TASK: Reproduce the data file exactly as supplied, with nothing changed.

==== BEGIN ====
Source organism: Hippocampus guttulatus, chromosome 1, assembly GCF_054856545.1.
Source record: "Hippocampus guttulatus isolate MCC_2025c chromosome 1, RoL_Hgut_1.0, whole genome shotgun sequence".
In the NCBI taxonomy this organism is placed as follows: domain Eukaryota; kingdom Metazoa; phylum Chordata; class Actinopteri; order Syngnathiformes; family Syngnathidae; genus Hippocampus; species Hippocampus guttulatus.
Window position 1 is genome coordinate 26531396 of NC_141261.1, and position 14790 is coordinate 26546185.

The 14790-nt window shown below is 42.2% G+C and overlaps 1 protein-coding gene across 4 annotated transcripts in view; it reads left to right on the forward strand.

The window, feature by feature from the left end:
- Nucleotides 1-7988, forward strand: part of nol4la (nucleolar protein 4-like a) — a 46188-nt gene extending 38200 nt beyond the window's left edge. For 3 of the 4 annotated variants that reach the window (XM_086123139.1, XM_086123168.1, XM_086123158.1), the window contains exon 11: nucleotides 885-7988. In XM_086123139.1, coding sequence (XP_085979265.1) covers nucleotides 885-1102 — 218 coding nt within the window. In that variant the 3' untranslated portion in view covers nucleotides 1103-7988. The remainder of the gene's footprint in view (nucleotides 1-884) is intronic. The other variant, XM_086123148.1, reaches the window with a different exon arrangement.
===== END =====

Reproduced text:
Source organism: Hippocampus guttulatus, chromosome 1, assembly GCF_054856545.1.
Source record: "Hippocampus guttulatus isolate MCC_2025c chromosome 1, RoL_Hgut_1.0, whole genome shotgun sequence".
In the NCBI taxonomy this organism is placed as follows: domain Eukaryota; kingdom Metazoa; phylum Chordata; class Actinopteri; order Syngnathiformes; family Syngnathidae; genus Hippocampus; species Hippocampus guttulatus.
Window position 1 is genome coordinate 26531396 of NC_141261.1, and position 14790 is coordinate 26546185.

The 14790-nt window shown below is 42.2% G+C and overlaps 1 protein-coding gene across 4 annotated transcripts in view; it reads left to right on the forward strand.

The window, feature by feature from the left end:
- Nucleotides 1-7988, forward strand: part of nol4la (nucleolar protein 4-like a) — a 46188-nt gene extending 38200 nt beyond the window's left edge. For 3 of the 4 annotated variants that reach the window (XM_086123139.1, XM_086123168.1, XM_086123158.1), the window contains exon 11: nucleotides 885-7988. In XM_086123139.1, coding sequence (XP_085979265.1) covers nucleotides 885-1102 — 218 coding nt within the window. In that variant the 3' untranslated portion in view covers nucleotides 1103-7988. The remainder of the gene's footprint in view (nucleotides 1-884) is intronic. The other variant, XM_086123148.1, reaches the window with a different exon arrangement.